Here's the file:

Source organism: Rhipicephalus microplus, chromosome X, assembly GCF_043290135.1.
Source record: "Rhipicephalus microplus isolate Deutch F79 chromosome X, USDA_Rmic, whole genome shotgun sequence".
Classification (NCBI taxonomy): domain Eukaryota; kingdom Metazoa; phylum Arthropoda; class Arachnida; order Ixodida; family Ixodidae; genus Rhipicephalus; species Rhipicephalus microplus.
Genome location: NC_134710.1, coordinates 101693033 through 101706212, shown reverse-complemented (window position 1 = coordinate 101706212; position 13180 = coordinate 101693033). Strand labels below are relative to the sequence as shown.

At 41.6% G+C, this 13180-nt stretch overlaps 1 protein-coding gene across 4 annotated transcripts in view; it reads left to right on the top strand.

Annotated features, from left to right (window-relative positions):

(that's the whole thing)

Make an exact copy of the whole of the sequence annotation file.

Source organism: Rhipicephalus microplus, chromosome X, assembly GCF_043290135.1.
Source record: "Rhipicephalus microplus isolate Deutch F79 chromosome X, USDA_Rmic, whole genome shotgun sequence".
Classification (NCBI taxonomy): domain Eukaryota; kingdom Metazoa; phylum Arthropoda; class Arachnida; order Ixodida; family Ixodidae; genus Rhipicephalus; species Rhipicephalus microplus.
Genome location: NC_134710.1, coordinates 101693033 through 101706212, shown reverse-complemented (window position 1 = coordinate 101706212; position 13180 = coordinate 101693033). Strand labels below are relative to the sequence as shown.

At 41.6% G+C, this 13180-nt stretch overlaps 1 protein-coding gene across 4 annotated transcripts in view; it reads left to right on the top strand.

Annotated features, from left to right (window-relative positions):